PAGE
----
It’s easy to get off track with your New Year’s resolutions when you’re the only one holding yourself accountable. If you’re in a relationship, though, you have a leg up: When you set goals as a couple, you’re far more likely to keep each other focused on achieving them.
What are the best types of resolutions to make with your partner? Below, marriage therapists and counselors share seven resolutions that could make your relationship happier and healthier in 2018.
1. We’ll commit to small, measurable changes in our behavior
“Ask your partner if they’d be willing to test something out with you. Say that you’d like your partner to name something in everyday life they’d like you to change. And you’ll do the same. Start small. This isn’t about asking him to get fit or deal with an addiction. It might be something as simple as, ‘I’d like you to text me at least once during the workday.’ Keep it simple and specific. Don’t say, ‘I’d like to hear from you more during the workday,’ because that’s too vague, leaving it open for interpretation and misunderstanding. In all my years as a marriage coach, I can attest that it’s the small things that have the biggest impact. When you see the impact a small change can have, you’ll both feel empowered about tackling bigger ones together.” ― Abby Rodman, a psychotherapist and the author of Without This Ring: A Woman’s Guide to Successfully Living Through and Beyond Midlife Divorce
2. We’ll break up with our iPhones
“Divorce your phones this year. When you’re spending quality time together, park your phones at the door. Better still, shut them off when you’re spending couple or family time. Think you’re not addicted? Try spending a technology-free weekend. It may be harder than you think, but it will do great things for your relationship.” ― Winifred Reilly, a marriage and family therapist in Berkeley, California
3. We’ll commit to becoming better people for each other
“Often in a relationship, we focus on what we want from our partner and how we wish they’d behave. When we talk about change, it’s often focused on ways our partner could get it right ― or what we’re not getting from them. But when two people in a relationship are focused on what they can give their partner, the relationship becomes much stronger and more harmonious. This resolution has you both focus your attention on what you can give to your partner. ” ― Isiah McKimmie, a couples therapist and sexologist in Melbourne, Australia
4. We’ll treat each other as kindly as we treat our friends ― or even our local barista
“Couples often treat their friends ― or even much more peripheral people in their lives ― with more kindness than they do their partners. You may give your friend the benefit of the doubt without hesitation. Do you extend that to your partner? How often have you had a tense conversation with your partner in a restaurant, and when the server comes to your table, you switch gears, smile, and are pleasant to the server? Why not be that pleasant to your partner? This resolution is about understanding that kindness goes a long way in dealing with the differences of opinion that all couples have.” ― Diane Spear, a couples therapist in New York City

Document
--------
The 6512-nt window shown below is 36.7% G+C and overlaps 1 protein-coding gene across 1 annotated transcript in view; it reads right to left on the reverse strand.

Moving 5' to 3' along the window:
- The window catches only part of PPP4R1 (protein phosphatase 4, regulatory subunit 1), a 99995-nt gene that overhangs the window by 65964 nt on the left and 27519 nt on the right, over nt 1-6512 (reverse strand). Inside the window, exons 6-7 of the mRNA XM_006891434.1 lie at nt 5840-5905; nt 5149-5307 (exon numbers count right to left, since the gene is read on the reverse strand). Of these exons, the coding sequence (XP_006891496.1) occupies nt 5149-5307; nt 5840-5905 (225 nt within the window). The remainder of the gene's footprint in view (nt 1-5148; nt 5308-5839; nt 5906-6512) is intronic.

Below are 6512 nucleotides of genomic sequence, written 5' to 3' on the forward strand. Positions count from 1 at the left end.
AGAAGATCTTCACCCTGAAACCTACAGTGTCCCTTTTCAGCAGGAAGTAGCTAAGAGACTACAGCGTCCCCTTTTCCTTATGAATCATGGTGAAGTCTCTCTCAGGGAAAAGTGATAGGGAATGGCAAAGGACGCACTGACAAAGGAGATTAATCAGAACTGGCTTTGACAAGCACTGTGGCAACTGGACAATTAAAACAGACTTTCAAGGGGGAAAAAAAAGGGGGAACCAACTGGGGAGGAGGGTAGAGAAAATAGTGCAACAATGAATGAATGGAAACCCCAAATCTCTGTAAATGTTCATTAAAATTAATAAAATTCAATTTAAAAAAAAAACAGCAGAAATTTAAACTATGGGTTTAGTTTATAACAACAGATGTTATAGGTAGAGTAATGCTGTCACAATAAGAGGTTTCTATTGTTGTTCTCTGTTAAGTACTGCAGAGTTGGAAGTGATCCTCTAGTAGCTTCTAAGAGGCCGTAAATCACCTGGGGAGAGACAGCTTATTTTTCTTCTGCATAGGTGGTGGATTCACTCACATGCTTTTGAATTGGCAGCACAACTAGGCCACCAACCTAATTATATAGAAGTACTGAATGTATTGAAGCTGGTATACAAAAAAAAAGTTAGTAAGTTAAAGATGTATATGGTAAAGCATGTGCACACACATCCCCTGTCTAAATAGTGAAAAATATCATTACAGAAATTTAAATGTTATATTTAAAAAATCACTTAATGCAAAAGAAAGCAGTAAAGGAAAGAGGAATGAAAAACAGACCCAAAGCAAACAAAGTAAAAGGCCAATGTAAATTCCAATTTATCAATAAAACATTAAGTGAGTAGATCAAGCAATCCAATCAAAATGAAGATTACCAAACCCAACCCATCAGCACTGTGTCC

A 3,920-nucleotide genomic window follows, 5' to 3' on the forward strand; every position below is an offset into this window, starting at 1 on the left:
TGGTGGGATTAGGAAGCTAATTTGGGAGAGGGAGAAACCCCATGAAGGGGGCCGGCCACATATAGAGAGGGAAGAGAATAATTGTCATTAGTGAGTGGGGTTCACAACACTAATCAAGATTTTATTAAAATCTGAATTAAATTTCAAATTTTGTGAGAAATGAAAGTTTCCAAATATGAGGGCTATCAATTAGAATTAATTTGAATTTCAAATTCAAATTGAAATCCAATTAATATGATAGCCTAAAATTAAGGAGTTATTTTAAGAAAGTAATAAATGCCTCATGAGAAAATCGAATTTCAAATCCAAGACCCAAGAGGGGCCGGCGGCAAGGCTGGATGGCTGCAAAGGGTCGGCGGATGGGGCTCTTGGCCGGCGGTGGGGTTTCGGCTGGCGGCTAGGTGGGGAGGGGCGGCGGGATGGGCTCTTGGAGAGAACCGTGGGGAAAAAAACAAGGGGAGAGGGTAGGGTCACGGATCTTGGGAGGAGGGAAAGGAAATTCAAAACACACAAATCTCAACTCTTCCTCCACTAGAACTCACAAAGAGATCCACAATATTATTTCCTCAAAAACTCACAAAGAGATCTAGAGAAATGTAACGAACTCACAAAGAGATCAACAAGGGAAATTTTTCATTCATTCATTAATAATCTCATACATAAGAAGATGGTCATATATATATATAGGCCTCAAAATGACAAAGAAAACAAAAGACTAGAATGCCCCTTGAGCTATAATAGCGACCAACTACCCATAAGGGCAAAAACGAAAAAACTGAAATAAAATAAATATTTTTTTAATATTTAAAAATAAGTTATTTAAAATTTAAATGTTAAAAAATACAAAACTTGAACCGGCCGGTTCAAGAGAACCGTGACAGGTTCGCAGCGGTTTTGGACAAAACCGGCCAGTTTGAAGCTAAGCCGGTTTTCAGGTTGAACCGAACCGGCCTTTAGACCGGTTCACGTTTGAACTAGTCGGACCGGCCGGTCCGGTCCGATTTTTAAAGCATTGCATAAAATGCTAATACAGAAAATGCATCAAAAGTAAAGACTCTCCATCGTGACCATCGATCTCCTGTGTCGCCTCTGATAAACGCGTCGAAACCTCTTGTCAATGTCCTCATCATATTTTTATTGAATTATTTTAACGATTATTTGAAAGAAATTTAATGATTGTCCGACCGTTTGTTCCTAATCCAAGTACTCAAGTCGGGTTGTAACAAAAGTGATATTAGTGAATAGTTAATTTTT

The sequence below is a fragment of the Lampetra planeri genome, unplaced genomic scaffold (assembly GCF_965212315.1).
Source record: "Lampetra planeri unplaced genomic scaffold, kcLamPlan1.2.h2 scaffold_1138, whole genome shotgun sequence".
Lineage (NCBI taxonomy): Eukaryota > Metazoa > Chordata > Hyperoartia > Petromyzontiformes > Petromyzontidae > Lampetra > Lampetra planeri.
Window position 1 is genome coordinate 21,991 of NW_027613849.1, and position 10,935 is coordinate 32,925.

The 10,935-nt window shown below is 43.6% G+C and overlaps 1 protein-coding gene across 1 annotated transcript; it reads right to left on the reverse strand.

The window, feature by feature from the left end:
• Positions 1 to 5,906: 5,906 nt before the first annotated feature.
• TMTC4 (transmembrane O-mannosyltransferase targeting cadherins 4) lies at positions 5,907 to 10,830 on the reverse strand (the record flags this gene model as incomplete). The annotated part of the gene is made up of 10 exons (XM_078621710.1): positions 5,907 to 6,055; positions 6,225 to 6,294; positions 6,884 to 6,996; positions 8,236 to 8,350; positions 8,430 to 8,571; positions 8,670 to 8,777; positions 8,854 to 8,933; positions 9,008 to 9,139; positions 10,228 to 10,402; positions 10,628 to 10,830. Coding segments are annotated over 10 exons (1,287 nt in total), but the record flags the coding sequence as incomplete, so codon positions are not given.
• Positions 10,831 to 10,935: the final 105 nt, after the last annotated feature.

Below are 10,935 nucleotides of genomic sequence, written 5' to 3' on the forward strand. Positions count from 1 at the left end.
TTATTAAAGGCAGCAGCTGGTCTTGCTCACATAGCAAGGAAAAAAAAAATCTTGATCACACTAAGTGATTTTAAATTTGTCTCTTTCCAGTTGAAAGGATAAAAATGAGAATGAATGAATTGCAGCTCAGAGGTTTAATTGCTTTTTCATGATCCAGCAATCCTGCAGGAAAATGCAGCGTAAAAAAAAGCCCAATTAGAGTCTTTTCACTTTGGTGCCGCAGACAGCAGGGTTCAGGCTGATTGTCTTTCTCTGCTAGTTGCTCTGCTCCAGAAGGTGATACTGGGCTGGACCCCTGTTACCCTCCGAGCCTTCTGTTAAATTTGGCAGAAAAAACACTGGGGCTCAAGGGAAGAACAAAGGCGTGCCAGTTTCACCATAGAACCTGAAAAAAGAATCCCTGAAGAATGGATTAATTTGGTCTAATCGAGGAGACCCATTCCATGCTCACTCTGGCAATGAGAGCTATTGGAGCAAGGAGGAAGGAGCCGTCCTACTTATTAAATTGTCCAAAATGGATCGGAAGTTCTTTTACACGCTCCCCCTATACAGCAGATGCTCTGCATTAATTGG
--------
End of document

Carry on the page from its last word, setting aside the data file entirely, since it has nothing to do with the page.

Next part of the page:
5. We’ll continue to share stories from our past
“Make a point to swap stories about your past: When you first dated, you were excited to share and hear stories about each other because it feels good to be known and to really understand one another. But then the focus likely turned to the day-to-day stressors and you stopped sharing stories. Make it a game to come up with the most interesting question about the past, and both of you answer it. Here’s a start: What was your favorite toy as a 5-year-old? What was your third grade teacher like? Who was your first crush? They don’t need to be mind-blowing questions, but you’d be surprised how much you learn about yourself and each other when you dive deep.” ― Ryan Howes, a psychologist in Pasadena, California
6. When we disagree, we’ll take turns talking and actually listening
“Make this the year you’re smarter about arguments. When one of you states your viewpoint, the other will say what he or she heard, then ask if they got it right. Once the first speaker says ‘yes,’ the other gets to state their own position and be heard. It can be tempting to compose our rebuttal instead of totally listening. Listening doesn’t necessarily mean agreeing. The active listening technique is so worthwhile because it fosters emotional intimacy. When most spouses really want is not to win an argument, but to feel understood.” ― Marcia Naomi Berger, a couples therapist in San Rafael, California
7. We’ll upgrade date night
“Commit to trying new things (new restaurants, new weekend activities, new vacation destinations, etc.), and doing so often. While having date nights at your favorite places can feel comfortable and nostalgic, getting stuck in monotonous loop can be death by a thousand cuts and lead to feelings of boredom and dissatisfaction in the relationship. Sit down in early January and write a list of 20 new things you’d like to try together in 2018, then post the list on your fridge. The list can serves as both a visual reminder to keep you both accountable to your commitment, and a source of ideas when you inevitably look at each other and ask, ‘So what should we do tonight?’” ― Spencer Scott, a psychologist in Santa Monica, California